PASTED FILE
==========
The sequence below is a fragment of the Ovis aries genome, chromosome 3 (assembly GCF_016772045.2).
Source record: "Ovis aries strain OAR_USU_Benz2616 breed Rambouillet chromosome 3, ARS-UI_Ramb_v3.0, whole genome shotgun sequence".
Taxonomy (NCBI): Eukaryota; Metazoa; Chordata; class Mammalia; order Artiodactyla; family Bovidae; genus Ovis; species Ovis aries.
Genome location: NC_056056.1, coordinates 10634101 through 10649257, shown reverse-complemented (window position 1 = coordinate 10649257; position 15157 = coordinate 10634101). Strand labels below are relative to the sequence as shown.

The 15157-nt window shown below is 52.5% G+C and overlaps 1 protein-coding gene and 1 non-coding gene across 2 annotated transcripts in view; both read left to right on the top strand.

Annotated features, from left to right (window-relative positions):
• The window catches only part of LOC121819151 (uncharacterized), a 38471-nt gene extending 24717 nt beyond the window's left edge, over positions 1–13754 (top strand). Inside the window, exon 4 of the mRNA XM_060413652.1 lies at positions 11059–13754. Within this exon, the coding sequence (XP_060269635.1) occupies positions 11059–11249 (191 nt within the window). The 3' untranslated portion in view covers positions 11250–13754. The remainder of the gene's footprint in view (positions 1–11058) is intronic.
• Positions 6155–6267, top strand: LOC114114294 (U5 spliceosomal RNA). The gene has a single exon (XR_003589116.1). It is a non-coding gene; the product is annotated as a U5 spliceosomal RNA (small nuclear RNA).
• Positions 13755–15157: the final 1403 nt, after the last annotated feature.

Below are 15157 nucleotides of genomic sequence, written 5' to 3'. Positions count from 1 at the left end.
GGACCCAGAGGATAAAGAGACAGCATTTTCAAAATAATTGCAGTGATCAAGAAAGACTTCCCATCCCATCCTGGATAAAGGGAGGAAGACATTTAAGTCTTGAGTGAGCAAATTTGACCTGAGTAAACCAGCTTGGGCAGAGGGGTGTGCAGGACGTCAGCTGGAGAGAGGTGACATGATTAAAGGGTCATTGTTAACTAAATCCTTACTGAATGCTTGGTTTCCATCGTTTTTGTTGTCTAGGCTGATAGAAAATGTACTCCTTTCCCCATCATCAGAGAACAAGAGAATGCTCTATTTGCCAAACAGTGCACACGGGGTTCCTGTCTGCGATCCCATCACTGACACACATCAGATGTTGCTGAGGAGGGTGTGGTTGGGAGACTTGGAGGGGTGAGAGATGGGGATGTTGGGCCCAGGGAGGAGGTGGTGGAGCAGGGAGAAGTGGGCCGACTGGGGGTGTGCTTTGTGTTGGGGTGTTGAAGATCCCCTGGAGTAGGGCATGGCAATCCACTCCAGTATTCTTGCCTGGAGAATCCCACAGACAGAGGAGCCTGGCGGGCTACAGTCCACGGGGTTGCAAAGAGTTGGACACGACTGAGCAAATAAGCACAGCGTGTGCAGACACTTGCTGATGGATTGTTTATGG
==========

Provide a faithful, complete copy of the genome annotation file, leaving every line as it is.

The sequence below is a fragment of the Ovis aries genome, chromosome 3 (assembly GCF_016772045.2).
Source record: "Ovis aries strain OAR_USU_Benz2616 breed Rambouillet chromosome 3, ARS-UI_Ramb_v3.0, whole genome shotgun sequence".
Taxonomy (NCBI): Eukaryota; Metazoa; Chordata; class Mammalia; order Artiodactyla; family Bovidae; genus Ovis; species Ovis aries.
Genome location: NC_056056.1, coordinates 10634101 through 10649257, shown reverse-complemented (window position 1 = coordinate 10649257; position 15157 = coordinate 10634101). Strand labels below are relative to the sequence as shown.

The 15157-nt window shown below is 52.5% G+C and overlaps 1 protein-coding gene and 1 non-coding gene across 2 annotated transcripts in view; both read left to right on the top strand.

Annotated features, from left to right (window-relative positions):
• The window catches only part of LOC121819151 (uncharacterized), a 38471-nt gene extending 24717 nt beyond the window's left edge, over positions 1–13754 (top strand). Inside the window, exon 4 of the mRNA XM_060413652.1 lies at positions 11059–13754. Within this exon, the coding sequence (XP_060269635.1) occupies positions 11059–11249 (191 nt within the window). The 3' untranslated portion in view covers positions 11250–13754. The remainder of the gene's footprint in view (positions 1–11058) is intronic.
• Positions 6155–6267, top strand: LOC114114294 (U5 spliceosomal RNA). The gene has a single exon (XR_003589116.1). It is a non-coding gene; the product is annotated as a U5 spliceosomal RNA (small nuclear RNA).
• Positions 13755–15157: the final 1403 nt, after the last annotated feature.

Below are 15157 nucleotides of genomic sequence, written 5' to 3'. Positions count from 1 at the left end.
GGACCCAGAGGATAAAGAGACAGCATTTTCAAAATAATTGCAGTGATCAAGAAAGACTTCCCATCCCATCCTGGATAAAGGGAGGAAGACATTTAAGTCTTGAGTGAGCAAATTTGACCTGAGTAAACCAGCTTGGGCAGAGGGGTGTGCAGGACGTCAGCTGGAGAGAGGTGACATGATTAAAGGGTCATTGTTAACTAAATCCTTACTGAATGCTTGGTTTCCATCGTTTTTGTTGTCTAGGCTGATAGAAAATGTACTCCTTTCCCCATCATCAGAGAACAAGAGAATGCTCTATTTGCCAAACAGTGCACACGGGGTTCCTGTCTGCGATCCCATCACTGACACACATCAGATGTTGCTGAGGAGGGTGTGGTTGGGAGACTTGGAGGGGTGAGAGATGGGGATGTTGGGCCCAGGGAGGAGGTGGTGGAGCAGGGAGAAGTGGGCCGACTGGGGGTGTGCTTTGTGTTGGGGTGTTGAAGATCCCCTGGAGTAGGGCATGGCAATCCACTCCAGTATTCTTGCCTGGAGAATCCCACAGACAGAGGAGCCTGGCGGGCTACAGTCCACGGGGTTGCAAAGAGTTGGACACGACTGAGCAAATAAGCACAGCGTGTGCAGACACTTGCTGATGGATTGTTTATGG